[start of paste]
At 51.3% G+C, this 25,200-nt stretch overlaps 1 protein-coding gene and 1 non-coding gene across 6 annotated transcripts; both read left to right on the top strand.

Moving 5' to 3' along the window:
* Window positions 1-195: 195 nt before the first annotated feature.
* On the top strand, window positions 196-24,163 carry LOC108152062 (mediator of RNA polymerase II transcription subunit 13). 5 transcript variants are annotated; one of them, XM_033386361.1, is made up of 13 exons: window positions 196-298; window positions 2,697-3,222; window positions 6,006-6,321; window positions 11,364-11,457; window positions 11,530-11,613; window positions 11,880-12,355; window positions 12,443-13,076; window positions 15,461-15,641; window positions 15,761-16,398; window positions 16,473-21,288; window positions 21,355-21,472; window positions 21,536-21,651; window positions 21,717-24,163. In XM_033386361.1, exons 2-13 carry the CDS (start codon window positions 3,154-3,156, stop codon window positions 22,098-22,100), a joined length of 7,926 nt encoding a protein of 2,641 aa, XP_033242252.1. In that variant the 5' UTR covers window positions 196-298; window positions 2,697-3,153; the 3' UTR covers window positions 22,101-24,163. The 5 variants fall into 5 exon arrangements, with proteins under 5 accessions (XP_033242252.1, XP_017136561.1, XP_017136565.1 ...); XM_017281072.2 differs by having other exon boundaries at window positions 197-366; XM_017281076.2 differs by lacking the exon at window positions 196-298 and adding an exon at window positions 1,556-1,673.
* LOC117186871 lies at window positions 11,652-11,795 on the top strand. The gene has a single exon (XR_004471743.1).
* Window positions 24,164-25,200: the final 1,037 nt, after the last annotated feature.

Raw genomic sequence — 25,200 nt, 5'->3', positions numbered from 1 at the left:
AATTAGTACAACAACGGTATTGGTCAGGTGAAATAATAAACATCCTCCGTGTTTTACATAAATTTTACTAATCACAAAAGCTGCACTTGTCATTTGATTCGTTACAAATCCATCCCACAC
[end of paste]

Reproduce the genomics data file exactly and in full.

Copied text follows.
At 51.3% G+C, this 25,200-nt stretch overlaps 1 protein-coding gene and 1 non-coding gene across 6 annotated transcripts; both read left to right on the top strand.

Moving 5' to 3' along the window:
* Window positions 1-195: 195 nt before the first annotated feature.
* On the top strand, window positions 196-24,163 carry LOC108152062 (mediator of RNA polymerase II transcription subunit 13). 5 transcript variants are annotated; one of them, XM_033386361.1, is made up of 13 exons: window positions 196-298; window positions 2,697-3,222; window positions 6,006-6,321; window positions 11,364-11,457; window positions 11,530-11,613; window positions 11,880-12,355; window positions 12,443-13,076; window positions 15,461-15,641; window positions 15,761-16,398; window positions 16,473-21,288; window positions 21,355-21,472; window positions 21,536-21,651; window positions 21,717-24,163. In XM_033386361.1, exons 2-13 carry the CDS (start codon window positions 3,154-3,156, stop codon window positions 22,098-22,100), a joined length of 7,926 nt encoding a protein of 2,641 aa, XP_033242252.1. In that variant the 5' UTR covers window positions 196-298; window positions 2,697-3,153; the 3' UTR covers window positions 22,101-24,163. The 5 variants fall into 5 exon arrangements, with proteins under 5 accessions (XP_033242252.1, XP_017136561.1, XP_017136565.1 ...); XM_017281072.2 differs by having other exon boundaries at window positions 197-366; XM_017281076.2 differs by lacking the exon at window positions 196-298 and adding an exon at window positions 1,556-1,673.
* LOC117186871 lies at window positions 11,652-11,795 on the top strand. The gene has a single exon (XR_004471743.1).
* Window positions 24,164-25,200: the final 1,037 nt, after the last annotated feature.

Raw genomic sequence — 25,200 nt, 5'->3', positions numbered from 1 at the left:
AATTAGTACAACAACGGTATTGGTCAGGTGAAATAATAAACATCCTCCGTGTTTTACATAAATTTTACTAATCACAAAAGCTGCACTTGTCATTTGATTCGTTACAAATCCATCCCACAC